Arribada - Tambura Rasa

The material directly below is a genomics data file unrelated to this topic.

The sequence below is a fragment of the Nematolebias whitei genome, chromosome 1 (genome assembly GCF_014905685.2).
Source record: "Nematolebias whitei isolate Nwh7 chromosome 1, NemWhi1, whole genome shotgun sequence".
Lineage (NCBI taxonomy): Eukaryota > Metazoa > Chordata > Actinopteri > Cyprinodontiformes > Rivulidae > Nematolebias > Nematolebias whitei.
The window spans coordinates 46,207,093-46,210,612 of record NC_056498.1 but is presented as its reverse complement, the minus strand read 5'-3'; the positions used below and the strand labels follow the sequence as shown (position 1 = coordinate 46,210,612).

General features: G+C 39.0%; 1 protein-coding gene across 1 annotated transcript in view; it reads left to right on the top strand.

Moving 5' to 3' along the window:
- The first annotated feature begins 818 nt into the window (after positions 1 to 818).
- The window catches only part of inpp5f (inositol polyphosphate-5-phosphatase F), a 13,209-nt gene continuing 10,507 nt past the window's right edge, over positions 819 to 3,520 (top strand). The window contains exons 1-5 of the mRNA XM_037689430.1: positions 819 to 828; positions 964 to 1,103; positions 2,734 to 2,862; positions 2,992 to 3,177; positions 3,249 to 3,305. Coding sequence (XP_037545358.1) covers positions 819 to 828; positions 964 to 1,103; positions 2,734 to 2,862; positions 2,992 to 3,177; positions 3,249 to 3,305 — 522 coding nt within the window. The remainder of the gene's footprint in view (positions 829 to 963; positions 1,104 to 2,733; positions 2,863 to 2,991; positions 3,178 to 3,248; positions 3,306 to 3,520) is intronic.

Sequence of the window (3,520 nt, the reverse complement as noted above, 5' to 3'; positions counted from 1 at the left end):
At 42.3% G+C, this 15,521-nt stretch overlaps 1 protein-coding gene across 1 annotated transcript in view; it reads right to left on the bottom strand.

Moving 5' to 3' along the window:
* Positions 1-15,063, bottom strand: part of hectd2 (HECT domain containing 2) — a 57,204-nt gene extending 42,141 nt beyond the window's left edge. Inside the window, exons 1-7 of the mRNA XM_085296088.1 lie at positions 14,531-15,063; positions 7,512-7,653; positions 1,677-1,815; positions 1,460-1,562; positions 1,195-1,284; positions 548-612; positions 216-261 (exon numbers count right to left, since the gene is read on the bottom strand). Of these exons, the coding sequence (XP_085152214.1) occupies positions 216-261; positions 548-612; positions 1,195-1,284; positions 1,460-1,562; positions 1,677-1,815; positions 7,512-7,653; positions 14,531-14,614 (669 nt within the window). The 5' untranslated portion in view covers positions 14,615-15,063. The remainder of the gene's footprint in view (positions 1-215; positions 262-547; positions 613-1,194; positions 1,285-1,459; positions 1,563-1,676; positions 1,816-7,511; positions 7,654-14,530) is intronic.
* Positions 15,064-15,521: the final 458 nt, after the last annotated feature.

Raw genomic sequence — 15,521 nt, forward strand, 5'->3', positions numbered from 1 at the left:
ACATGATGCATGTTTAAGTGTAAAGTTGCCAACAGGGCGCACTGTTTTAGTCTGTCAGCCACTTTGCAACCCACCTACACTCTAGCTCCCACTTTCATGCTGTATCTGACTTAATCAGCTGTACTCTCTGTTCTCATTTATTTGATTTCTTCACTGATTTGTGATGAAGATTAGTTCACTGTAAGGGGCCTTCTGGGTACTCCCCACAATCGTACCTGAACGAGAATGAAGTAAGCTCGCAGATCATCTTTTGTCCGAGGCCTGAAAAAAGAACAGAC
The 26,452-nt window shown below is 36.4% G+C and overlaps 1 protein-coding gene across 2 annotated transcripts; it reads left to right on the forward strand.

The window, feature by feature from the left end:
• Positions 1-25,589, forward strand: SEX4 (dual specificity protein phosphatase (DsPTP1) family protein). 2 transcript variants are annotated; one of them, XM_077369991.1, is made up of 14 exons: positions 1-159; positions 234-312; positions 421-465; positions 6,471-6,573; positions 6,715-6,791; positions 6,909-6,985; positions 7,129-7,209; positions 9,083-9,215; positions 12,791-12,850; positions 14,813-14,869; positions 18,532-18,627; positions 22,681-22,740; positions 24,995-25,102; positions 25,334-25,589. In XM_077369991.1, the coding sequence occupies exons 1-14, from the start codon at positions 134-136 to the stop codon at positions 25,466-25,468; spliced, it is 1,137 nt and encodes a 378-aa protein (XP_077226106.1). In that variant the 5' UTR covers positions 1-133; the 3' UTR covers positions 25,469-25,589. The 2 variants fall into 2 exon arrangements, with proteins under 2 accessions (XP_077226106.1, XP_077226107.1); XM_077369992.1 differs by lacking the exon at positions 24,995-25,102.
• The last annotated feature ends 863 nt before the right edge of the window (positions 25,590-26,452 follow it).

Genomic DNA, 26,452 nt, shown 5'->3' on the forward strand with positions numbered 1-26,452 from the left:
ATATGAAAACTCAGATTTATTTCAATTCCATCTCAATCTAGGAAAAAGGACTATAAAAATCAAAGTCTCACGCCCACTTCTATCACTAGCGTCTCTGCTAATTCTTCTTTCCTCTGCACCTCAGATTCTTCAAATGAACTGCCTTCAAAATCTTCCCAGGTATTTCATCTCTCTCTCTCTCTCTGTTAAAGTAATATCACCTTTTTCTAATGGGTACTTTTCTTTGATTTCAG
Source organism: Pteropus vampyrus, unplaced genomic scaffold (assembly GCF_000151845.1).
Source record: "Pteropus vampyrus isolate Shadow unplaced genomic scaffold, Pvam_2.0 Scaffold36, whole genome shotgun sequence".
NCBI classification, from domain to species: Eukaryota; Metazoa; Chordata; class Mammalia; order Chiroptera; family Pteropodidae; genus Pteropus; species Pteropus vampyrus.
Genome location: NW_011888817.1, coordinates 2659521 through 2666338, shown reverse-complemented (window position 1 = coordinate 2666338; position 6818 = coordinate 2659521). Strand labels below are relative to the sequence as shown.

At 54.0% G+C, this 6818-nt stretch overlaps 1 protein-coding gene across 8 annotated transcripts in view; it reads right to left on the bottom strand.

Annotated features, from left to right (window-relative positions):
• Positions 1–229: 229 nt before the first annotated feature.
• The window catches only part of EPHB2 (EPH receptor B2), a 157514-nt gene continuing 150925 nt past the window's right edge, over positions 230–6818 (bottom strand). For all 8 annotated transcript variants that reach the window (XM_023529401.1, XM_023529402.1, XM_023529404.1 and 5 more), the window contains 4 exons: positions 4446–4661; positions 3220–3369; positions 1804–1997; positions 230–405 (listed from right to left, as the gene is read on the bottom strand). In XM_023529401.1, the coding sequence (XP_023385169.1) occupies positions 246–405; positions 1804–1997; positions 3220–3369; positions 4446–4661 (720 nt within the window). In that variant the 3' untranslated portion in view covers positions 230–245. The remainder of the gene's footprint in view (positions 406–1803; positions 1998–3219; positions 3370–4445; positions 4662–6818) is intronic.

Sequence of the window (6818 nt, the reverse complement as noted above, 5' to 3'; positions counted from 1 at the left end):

Arribada is the name given to the natural phenomenon of mass nestings of sea turtles on the beaches of the Ostional Wildlife Preserve in Costa Rica. Only two species synchronize their nestings in these en-mass emergences. Tambura Rasa founder, frontman, composer and arranger, Ivan Tucakov chose Arribada for the name of the band's newly released 6th studio album. The idea of returning to the beginning resonated with the collection's focus on the music of the Balkans, specifically Serbia where he was born and Turkey where he spent his early years. That said, the Vancouver-based globalistas' fascination with flamenco to the west and Indian classical to the east frame their sweetest sounding offering to date. Arribada literally is the Spanish word for 'arrival' and with this release, Tambura Rasa have arrived at a new plateau of sophisticated execution and sonic excellence. Building on their penchant for padding out recent live performances with a host of guests; from the Black Dog String Quartet, to Cuban-Canadian trumpeter Miguelito Valdez (who adds a brassy splash to the distinctly Latin track, 'En la Vida'), Tambura Rasa has grown beyond the ensemble, becoming a kind of mini global orchestra. Take that communal dedication and exacting talent into the studio and, like the sea turtles, Arribada emerges as a massive spectacle. Ivan's reminiscences of his past are reflected on tracks like 'Turk Kahvesi' and 'Ay Haiku'. He even plays the tamboritza, the Balkan cousin of the Russian balalaika and Italian mandolin that gave name to the band in the first place. But, to talk about Arribada without mentioning the opening rendition of Floyd's 'Shine On You Crazy Diamond' is to ignore the elephant in the room. And, a massive beast it is in all its 14 minutes of glory! "I've always marveled at this song", Ivan explains. "It's probably the largest production I've ever taken on. It took months to arrange. But, I wanted to reimagine it and make it ours as well, so I transcribed it from 6/8 time to 7/8." The syncopated time signature gives a little added kick to the bluesy lope of the classic, while the crescendos and punctuations are lovingly recreated, sparing no detail, only this time, with a global, acoustic arrangement. Neelamjit Dhillon's well-placed tabla shots add further depth and mystery to Arribada's crowning glory. Overall, it's the record we've always been longing to hear from Vancouver's premiere global music fusionists.